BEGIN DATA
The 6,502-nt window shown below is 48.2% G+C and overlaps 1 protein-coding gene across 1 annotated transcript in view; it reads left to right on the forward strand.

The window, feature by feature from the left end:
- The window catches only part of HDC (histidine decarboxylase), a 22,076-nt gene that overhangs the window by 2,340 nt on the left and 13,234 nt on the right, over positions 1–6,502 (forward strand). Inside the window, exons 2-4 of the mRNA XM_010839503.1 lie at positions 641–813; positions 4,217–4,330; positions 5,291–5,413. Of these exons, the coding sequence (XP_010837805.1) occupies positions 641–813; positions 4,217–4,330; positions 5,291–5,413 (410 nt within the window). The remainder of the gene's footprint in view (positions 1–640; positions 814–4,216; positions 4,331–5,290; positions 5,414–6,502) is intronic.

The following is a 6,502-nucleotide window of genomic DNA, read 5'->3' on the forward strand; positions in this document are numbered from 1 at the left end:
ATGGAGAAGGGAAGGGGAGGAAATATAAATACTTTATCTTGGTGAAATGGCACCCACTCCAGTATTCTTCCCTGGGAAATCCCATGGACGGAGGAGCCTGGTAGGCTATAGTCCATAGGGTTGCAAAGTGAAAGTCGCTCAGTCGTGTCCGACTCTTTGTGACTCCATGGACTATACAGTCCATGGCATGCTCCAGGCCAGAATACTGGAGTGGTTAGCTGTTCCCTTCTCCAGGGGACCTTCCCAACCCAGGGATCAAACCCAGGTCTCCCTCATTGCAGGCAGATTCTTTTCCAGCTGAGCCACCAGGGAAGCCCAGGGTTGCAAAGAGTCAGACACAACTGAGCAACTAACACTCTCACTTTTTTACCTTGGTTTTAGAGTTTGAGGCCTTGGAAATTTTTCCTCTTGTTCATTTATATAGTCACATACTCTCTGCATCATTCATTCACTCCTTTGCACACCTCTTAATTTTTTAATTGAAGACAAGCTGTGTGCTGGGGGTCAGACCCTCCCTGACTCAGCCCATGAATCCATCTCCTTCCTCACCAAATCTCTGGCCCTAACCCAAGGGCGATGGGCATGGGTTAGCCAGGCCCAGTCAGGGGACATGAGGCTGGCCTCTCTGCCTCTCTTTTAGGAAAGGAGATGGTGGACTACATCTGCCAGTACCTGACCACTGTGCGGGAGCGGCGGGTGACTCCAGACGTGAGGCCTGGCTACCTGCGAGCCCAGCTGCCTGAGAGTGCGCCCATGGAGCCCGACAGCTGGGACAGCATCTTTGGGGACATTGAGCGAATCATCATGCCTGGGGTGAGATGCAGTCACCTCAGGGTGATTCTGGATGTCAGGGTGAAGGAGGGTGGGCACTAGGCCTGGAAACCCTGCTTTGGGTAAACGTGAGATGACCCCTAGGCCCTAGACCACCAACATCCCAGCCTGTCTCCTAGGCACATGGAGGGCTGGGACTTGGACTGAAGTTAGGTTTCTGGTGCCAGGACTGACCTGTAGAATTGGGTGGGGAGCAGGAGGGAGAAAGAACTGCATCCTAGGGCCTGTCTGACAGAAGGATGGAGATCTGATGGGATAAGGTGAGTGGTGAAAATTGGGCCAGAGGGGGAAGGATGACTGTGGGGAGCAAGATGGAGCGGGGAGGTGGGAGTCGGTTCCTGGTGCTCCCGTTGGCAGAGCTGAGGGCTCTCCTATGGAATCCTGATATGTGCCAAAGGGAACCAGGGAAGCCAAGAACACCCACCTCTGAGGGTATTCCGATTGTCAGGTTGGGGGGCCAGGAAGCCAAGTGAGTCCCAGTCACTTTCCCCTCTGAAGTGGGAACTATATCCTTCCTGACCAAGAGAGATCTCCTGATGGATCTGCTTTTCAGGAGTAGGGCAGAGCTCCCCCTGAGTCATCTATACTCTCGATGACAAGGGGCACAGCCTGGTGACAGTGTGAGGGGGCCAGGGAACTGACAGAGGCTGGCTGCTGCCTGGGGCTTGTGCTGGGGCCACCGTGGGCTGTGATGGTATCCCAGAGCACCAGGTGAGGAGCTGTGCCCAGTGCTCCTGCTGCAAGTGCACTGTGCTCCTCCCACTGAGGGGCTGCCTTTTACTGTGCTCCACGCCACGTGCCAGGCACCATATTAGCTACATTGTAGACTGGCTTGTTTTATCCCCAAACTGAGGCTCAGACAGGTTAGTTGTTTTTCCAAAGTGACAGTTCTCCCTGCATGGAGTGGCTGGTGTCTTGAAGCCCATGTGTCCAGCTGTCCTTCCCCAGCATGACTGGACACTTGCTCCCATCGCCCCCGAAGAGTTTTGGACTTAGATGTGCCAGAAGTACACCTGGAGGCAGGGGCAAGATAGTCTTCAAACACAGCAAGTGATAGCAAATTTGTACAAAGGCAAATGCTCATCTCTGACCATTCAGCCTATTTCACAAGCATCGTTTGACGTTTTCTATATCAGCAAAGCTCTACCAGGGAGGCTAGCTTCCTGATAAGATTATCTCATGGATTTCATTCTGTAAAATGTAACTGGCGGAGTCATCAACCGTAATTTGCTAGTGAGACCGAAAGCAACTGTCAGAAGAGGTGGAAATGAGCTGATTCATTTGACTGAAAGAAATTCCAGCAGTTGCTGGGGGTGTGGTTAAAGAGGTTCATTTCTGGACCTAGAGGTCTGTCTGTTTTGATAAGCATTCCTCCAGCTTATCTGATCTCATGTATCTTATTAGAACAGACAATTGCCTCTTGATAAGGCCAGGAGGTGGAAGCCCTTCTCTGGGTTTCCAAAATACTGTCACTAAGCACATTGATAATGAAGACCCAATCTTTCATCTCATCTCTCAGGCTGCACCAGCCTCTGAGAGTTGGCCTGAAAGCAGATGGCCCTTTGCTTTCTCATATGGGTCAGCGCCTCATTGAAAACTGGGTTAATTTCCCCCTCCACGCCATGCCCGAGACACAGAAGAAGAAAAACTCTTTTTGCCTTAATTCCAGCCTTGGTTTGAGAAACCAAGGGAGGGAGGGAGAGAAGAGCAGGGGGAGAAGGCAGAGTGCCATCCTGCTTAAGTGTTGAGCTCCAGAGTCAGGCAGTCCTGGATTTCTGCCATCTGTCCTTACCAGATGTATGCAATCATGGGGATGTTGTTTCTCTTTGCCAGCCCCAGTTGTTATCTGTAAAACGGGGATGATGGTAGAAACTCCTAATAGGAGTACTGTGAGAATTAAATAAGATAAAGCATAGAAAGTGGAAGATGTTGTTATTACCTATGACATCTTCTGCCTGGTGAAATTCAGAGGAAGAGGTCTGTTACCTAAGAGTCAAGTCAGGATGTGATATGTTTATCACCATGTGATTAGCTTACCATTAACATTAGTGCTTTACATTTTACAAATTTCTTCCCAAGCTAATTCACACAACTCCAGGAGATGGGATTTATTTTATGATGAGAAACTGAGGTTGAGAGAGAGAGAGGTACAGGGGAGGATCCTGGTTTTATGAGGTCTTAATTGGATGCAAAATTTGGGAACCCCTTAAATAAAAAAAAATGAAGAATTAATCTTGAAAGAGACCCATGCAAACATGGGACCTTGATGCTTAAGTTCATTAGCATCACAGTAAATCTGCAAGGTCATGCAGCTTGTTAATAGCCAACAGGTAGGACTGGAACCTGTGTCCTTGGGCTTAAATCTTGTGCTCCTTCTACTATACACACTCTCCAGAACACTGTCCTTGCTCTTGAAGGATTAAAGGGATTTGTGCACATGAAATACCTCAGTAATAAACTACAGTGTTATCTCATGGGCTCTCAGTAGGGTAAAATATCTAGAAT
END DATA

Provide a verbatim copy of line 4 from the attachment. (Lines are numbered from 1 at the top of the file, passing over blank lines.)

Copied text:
The following is a 6,502-nucleotide window of genomic DNA, read 5'->3' on the forward strand; positions in this document are numbered from 1 at the left end: